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Kidney Int Suppl. 1993 Jun;41:S245-51.

Effect of renal replacement therapy on patients with combined acute renal and fulminant hepatic failure.

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Department of Renal Medicine, St. James's University Hospital, Leeds, England, United Kingdom.


The mortality of patients with combined acute hepatic and renal failure remains high. Previous studies have reported both patient morbidity and mortality directly attributable to the use of extracorporeal circuits used to treat renal failure. We investigated the effect of various modes of renal replacement therapy in 30 consecutive patients referred with both fulminant hepatic and acute renal failure. Cardiac output decreased during the first hour of 30 intermittent machine haemofiltration treatments, by 15 +/- 3%, as did tissue oxygen delivery, 16 +/- 3% and tissue oxygen uptake, 13 +/- 4%, whereas there was no significant change during 30 continuous hemofiltration and/or dialysis treatments. Intracranial pressure remained stable during the continuous modes but increased from 9 +/- 2 mm Hg to 17 +/- 2 mm Hg, P < 0.01, during intermittent machine hemofiltration, with the greatest increase of 55 +/- 9% within the first hour. Mean arterial blood pressure was stable during treatment with the continuous modes, but decreased by 20 +/- 3% during the first hour of intermittent machine hemofiltration, resulting in a maximum reduction in cerebral perfusion pressure of 35 +/- 8%. In this group of critically ill patients continuous modes of renal replacement therapy resulted in superior cardiac and intracranial stability compared to standard intermittent modes of treatment.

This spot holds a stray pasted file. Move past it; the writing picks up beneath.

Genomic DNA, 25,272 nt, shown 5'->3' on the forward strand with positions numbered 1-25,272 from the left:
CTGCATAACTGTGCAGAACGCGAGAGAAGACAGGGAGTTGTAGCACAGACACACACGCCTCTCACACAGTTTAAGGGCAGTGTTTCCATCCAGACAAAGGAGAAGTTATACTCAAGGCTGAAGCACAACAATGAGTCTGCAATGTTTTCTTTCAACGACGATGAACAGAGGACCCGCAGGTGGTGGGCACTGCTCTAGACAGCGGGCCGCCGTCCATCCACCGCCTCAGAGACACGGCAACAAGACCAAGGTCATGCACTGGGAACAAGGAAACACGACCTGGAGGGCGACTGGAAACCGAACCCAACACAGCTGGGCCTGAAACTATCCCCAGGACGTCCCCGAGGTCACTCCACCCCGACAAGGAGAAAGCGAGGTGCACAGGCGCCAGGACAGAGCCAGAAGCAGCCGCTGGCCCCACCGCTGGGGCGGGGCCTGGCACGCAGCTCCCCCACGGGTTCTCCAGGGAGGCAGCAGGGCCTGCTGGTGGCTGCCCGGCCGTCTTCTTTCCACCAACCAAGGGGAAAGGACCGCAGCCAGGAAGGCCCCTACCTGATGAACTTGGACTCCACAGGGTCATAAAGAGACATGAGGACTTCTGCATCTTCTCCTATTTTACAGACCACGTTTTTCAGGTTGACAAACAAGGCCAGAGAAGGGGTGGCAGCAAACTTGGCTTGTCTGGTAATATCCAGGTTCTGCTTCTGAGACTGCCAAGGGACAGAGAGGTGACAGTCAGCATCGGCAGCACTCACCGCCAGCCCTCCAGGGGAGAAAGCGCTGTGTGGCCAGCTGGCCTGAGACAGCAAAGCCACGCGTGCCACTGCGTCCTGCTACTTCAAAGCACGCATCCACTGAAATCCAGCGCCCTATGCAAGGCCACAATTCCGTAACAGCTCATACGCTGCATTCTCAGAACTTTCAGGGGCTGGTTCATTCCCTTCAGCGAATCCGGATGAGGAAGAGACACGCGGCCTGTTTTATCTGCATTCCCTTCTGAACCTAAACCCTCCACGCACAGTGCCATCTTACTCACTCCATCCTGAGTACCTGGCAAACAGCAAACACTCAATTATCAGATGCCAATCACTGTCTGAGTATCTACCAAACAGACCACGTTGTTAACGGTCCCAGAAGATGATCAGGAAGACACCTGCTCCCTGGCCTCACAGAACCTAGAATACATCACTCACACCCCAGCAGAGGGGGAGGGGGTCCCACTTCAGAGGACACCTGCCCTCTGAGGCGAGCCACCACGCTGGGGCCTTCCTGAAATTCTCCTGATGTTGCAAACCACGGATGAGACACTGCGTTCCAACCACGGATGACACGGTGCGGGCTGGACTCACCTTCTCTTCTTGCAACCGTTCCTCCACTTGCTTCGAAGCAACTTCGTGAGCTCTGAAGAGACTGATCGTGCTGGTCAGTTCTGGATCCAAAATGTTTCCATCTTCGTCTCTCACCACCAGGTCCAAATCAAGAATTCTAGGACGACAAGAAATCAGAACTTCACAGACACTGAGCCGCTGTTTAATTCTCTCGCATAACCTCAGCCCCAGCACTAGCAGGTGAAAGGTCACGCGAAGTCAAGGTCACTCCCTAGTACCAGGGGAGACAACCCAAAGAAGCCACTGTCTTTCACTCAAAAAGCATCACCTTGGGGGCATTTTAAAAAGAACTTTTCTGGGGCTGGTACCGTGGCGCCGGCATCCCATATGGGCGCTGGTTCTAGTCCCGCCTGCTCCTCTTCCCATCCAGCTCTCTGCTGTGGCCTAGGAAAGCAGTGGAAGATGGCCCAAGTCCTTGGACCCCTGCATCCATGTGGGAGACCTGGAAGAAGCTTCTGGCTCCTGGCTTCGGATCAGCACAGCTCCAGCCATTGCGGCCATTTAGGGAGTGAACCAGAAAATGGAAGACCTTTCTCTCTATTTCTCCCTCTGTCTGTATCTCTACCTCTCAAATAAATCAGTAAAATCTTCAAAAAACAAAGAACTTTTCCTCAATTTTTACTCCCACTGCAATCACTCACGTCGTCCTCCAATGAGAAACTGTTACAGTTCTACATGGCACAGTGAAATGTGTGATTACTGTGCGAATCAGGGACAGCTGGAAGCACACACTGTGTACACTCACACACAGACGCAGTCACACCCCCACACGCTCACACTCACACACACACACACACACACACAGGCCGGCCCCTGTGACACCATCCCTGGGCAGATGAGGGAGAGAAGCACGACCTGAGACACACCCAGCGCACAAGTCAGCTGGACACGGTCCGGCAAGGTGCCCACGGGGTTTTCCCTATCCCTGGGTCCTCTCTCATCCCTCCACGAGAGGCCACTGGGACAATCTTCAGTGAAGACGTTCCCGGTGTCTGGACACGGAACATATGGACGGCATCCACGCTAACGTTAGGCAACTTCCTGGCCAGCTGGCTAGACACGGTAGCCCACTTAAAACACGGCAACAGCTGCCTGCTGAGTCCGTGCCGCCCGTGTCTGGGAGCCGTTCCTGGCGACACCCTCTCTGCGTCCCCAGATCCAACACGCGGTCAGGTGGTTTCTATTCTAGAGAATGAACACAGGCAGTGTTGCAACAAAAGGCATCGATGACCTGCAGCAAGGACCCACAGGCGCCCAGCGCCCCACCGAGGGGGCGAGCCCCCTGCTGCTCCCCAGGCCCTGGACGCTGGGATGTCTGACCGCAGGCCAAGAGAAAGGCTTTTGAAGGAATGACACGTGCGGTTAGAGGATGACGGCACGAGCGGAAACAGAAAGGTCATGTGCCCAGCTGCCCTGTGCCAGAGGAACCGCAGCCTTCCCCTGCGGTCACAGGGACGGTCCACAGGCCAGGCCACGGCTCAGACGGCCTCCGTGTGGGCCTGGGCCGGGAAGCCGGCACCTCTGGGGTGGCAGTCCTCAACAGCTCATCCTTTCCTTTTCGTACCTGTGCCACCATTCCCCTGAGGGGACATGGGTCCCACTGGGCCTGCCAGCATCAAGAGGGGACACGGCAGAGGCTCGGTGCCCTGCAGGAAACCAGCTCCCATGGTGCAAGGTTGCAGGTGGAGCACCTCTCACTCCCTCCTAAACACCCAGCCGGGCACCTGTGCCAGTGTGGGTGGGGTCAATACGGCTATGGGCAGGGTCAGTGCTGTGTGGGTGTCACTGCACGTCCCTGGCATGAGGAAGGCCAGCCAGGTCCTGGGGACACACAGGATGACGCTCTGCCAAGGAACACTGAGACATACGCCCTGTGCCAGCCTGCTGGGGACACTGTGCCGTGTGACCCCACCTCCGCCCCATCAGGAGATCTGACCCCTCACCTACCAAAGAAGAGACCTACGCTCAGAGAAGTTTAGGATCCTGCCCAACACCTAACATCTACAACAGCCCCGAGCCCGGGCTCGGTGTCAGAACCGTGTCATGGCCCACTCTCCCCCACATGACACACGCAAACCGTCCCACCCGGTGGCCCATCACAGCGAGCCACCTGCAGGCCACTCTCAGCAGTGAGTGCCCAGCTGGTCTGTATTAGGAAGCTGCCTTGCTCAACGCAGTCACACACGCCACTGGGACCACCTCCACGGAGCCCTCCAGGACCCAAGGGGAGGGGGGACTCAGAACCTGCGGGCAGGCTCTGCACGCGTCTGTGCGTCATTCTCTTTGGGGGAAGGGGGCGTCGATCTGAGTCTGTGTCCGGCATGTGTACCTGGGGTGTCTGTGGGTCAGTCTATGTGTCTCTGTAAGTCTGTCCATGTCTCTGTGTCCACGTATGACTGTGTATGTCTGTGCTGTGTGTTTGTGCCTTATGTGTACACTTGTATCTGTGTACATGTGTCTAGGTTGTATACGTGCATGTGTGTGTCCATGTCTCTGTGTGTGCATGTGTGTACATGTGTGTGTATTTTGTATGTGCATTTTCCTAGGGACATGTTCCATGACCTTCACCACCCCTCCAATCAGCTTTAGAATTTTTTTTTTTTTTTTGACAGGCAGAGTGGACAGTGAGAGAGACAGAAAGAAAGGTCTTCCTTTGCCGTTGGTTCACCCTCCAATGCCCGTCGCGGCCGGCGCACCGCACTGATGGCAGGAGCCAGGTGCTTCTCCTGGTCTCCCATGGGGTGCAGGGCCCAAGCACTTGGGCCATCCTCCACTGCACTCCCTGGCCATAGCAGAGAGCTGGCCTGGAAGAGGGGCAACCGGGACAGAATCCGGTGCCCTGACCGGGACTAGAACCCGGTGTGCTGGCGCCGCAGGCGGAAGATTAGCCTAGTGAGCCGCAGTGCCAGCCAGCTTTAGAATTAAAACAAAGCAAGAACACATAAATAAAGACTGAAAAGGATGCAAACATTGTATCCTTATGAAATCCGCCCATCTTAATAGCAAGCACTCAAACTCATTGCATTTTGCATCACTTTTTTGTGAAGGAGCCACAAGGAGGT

[Indexed for MEDLINE]

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